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Annunciation to the Shepherds

The Pinacoteca Nazionale di Siena

Sano di Pietro

(1406 - 1481)

Date : C. 1450 | Medium : Tempera on board

Sano di Pietro is an exact contemporary of Giovanni di Paolo and a late representative of the International Gothic style. After studying under Sassetta, this easel painter and miniaturist headed a major workshop whose output proved both prolific and highly popular. His early youthful work has on occasion been mistaken for the work of the Master of the Observance. Like many Sienese artists, he incorporated contemporary artistic changes and owed much to 14th-century Gothic culture.

This mid-15th-century Annunciation to the Shepherds dates from the mature period of Sano di Pietro. It was painted at the pinnacle of a polyptych, as indicated by the angel’s gesture referring to a scene below, undoubtedly that of the Nativity. The balanced composition echoes the pointed arch imposed by the piece.

With an amiable and artificial narrative verve, the painter describes an angel announcing the Messiah's birth to the shepherds – that is to say, the poorest members of society – bearing an olive branch that heralds the advent of peace. In the late mediaeval imagination, the theme presents an opportunity to portray a human and familiar scene, shorn of its sacredness or solemnity. The profane and anecdotal atmosphere is borne out by the seated shepherds, barely surprised by the event, coupled with the outstretched muzzle of the curious dog or the detail of the enclosure with its few sleepy sheep.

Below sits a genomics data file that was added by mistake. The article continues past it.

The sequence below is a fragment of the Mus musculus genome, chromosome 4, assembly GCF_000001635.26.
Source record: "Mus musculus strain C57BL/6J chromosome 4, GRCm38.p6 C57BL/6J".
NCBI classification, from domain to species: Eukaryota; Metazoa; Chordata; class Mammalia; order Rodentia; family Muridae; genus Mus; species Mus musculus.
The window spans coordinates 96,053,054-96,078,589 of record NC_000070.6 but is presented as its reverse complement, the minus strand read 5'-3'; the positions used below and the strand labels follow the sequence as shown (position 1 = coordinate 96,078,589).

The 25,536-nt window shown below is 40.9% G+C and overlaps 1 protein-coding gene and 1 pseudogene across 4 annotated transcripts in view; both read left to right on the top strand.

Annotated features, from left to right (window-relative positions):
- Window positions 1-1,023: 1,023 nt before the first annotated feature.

Caught between prosaic truth and artificial preciousness, the work naively subscribes to the spirit of International Gothic and is reminiscent of the art of illumination. As permitted by their marginal position on a polyptych, the lateral scenes feature some interesting innovations. The golden background is abandoned in favour of a landscape with Tuscan accents, a sky of shaded colours and scattered clouds that testify to a desire to convey the ephemeral immediacy of visual perception. The issue of atmospheric perspective is reflected in the barely sketched towers and the muted colours behind the hills. This panel is a contemporary of the previous painting, the Virgin of Humility by Giovanni di Paolo but its approach to the landscape is more reminiscent of the endeavours of Renaissance artists. Indeed, the characters and motifs are fully integrated into a space that generously accommodates them. The landscape is no longer presented as the crow flies, resulting in a lower skyline and thus a more rational cityscape.

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